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Dvorak and QWERTY

QWERTY is a well established standard for how the keys on a keyboard are placed. It is almost universally accepted, most countries use it with only minor modifications to allow for any additional letters. However, it is far from optimal. It is even said that QWERTY was purposefully designed to slow down the typist, in order to protect the early typewriters.

Modern research has shown that large speedups in typing can be obtained by designing a new keyboard radically different from the current standard. Specifically, it should be split in two, and characters should be entered by pressing several keys at once.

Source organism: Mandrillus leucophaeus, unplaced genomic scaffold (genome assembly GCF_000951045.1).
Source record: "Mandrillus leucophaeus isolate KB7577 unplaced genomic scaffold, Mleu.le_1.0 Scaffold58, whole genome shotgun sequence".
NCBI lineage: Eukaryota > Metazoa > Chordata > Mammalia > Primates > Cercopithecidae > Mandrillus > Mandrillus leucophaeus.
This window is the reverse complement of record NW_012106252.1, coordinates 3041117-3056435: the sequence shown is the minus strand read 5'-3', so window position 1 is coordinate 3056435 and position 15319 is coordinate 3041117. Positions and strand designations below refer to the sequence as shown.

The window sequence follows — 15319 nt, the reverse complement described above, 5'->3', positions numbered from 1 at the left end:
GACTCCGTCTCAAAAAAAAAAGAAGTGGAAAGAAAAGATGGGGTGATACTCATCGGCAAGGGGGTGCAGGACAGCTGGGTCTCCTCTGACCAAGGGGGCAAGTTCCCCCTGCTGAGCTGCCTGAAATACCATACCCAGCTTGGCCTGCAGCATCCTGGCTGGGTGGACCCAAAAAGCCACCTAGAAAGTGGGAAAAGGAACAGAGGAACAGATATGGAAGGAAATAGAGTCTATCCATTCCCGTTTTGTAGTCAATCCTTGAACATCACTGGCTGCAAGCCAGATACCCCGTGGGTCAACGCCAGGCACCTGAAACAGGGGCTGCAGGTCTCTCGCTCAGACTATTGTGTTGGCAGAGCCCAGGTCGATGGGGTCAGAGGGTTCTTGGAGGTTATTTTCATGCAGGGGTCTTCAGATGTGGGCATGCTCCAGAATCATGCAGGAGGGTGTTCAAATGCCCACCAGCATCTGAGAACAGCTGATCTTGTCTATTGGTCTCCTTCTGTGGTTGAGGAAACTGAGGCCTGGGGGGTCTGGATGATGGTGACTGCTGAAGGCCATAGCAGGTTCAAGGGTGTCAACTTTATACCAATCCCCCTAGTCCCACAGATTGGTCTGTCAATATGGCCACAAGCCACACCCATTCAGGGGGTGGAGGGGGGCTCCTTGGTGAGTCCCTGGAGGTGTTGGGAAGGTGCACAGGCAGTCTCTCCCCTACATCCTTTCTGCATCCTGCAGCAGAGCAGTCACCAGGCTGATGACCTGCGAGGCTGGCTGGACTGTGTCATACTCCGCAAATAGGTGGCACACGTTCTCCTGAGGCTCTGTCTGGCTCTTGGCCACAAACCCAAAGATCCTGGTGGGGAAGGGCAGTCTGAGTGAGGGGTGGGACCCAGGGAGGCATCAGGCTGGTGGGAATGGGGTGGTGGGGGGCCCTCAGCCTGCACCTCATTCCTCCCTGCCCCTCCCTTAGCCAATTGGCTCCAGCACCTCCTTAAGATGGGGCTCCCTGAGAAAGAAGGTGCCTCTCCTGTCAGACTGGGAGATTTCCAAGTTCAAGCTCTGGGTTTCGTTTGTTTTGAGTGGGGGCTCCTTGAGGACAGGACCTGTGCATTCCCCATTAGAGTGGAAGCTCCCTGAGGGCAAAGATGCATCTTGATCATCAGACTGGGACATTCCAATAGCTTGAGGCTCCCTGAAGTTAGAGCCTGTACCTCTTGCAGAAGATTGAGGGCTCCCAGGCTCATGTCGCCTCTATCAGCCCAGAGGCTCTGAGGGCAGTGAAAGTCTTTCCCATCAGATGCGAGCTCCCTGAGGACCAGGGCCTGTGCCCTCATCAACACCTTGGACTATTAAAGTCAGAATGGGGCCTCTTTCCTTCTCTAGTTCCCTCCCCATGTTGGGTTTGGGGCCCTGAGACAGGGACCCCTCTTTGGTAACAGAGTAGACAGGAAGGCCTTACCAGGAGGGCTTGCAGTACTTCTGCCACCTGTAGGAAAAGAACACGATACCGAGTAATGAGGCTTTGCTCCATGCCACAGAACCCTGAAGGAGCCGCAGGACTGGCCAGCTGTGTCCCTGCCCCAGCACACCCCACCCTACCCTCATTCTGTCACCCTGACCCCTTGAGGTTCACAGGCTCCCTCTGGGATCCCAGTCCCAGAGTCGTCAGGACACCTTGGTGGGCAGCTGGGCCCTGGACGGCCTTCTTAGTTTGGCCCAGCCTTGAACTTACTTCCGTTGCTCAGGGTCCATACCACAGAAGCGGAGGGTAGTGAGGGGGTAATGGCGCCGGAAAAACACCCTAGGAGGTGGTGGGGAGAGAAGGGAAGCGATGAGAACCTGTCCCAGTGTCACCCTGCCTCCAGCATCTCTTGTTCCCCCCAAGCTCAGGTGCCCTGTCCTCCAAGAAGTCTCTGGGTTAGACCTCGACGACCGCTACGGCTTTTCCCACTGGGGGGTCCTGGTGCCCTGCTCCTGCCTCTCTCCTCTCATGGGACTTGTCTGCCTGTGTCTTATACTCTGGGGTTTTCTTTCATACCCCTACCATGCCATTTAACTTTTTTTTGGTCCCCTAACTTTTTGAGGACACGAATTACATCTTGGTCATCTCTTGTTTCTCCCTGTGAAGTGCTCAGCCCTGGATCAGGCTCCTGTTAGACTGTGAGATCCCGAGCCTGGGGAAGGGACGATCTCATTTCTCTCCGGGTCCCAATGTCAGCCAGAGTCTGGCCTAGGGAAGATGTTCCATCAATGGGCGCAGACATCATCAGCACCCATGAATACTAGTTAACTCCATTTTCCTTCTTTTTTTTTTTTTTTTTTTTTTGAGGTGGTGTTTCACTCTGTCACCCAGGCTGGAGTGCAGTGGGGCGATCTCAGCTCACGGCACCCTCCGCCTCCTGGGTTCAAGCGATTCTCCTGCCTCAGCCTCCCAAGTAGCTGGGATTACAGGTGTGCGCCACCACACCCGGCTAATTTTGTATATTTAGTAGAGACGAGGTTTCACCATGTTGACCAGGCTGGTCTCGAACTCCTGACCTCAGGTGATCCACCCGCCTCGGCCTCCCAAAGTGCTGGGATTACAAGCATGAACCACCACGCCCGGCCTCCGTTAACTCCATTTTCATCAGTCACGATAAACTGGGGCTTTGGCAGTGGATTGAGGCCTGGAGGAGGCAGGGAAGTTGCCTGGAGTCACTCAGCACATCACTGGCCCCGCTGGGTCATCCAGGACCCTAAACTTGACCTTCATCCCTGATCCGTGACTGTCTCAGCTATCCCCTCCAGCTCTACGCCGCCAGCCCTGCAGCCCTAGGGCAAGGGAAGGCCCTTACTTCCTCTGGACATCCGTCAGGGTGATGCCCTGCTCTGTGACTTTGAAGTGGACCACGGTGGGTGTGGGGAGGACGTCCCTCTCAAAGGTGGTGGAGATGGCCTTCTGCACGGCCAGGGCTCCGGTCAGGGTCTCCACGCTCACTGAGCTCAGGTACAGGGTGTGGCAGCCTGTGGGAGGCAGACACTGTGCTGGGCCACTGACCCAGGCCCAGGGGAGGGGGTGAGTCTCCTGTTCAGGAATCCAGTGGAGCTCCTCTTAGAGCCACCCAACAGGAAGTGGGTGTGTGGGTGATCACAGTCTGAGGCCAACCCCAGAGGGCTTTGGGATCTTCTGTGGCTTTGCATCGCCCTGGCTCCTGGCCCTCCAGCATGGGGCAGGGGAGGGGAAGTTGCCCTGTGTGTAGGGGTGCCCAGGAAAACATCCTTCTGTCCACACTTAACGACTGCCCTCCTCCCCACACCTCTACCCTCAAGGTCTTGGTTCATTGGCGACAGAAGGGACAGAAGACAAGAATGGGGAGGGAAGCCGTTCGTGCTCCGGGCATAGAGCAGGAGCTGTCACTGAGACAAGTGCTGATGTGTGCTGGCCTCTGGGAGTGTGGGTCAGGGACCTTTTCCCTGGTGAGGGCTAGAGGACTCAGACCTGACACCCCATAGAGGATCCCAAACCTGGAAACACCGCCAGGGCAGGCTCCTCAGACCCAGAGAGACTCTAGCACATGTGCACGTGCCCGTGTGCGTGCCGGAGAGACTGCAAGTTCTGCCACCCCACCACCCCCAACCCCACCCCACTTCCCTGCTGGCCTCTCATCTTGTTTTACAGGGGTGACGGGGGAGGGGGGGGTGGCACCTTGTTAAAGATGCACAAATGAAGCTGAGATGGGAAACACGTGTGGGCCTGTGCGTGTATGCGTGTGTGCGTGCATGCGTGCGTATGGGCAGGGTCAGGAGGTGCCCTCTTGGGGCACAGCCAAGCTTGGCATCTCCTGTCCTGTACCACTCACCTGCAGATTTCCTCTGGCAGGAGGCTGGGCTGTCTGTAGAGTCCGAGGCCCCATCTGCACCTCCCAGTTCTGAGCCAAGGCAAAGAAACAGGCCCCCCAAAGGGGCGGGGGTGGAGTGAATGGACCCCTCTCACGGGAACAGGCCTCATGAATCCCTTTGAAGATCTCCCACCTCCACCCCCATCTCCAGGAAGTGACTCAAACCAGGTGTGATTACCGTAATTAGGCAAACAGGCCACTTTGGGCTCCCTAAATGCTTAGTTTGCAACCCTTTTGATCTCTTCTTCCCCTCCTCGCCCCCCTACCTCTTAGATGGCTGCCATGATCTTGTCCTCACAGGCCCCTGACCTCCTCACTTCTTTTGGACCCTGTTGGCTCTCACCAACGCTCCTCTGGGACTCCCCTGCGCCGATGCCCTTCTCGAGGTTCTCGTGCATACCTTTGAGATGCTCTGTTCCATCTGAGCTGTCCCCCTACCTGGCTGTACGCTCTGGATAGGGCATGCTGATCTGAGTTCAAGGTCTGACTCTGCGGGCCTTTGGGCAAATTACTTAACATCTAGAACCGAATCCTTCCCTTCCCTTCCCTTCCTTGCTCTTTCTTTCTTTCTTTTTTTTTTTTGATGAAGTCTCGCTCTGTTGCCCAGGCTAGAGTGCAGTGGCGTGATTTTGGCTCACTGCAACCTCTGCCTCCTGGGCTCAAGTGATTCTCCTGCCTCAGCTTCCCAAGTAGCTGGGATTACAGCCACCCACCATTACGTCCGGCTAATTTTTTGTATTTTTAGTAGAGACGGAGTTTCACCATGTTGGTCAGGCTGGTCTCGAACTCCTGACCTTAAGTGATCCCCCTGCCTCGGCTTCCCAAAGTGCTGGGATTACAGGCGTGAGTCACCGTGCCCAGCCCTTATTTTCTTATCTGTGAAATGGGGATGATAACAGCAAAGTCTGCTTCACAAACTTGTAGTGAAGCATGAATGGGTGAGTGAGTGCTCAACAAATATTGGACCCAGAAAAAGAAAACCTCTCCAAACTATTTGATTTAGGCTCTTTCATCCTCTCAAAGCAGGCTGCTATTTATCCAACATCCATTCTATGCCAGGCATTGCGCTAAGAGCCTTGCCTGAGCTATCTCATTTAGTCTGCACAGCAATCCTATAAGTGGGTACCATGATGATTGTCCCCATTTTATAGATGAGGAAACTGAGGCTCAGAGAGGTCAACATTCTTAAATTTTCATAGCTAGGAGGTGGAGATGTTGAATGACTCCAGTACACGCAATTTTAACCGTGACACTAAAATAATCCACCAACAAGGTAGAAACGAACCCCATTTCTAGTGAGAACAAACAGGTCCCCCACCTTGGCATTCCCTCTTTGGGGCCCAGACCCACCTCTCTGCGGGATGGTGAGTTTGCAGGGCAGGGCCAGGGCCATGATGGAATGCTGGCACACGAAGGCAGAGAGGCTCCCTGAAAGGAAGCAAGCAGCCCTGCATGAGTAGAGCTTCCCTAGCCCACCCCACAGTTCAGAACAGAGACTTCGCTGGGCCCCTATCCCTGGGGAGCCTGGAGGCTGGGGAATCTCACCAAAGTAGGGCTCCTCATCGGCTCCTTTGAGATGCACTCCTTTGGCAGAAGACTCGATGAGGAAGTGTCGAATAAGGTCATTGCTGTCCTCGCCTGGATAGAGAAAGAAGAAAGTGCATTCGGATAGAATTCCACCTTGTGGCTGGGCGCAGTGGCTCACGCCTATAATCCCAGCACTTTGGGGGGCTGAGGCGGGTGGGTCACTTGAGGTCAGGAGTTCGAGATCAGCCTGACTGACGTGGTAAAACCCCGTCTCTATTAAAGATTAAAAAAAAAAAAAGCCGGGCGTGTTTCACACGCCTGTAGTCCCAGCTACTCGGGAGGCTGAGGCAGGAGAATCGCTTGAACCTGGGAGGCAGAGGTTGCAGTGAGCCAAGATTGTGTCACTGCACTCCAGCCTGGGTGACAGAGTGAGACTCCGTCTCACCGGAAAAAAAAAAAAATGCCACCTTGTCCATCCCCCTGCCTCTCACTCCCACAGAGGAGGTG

However, some small speedups can be obtained simply by remapping the keys using the same physical layout. The Dvorak layout is an example of this. It is usually not worth the frustration of having to master a two different keyboard layout, but some people have made the effort.

With keyboard-mode you can use QWERTY layout on a Dvorak keyboard, or vice versa. Simply type M-x keyboard-query-mapping, select the "language" `Keyboard Layout', and specify the layout on the keyboard, and what layout you want on the screen. Answer n when it ask you about pressing the key twice to get the original binding. You can then switch between QWERTY and Dvorak with M-x keyboard-mode.

See section Support for the Scandinavian Languages for a more detailed descriptions of these functions.

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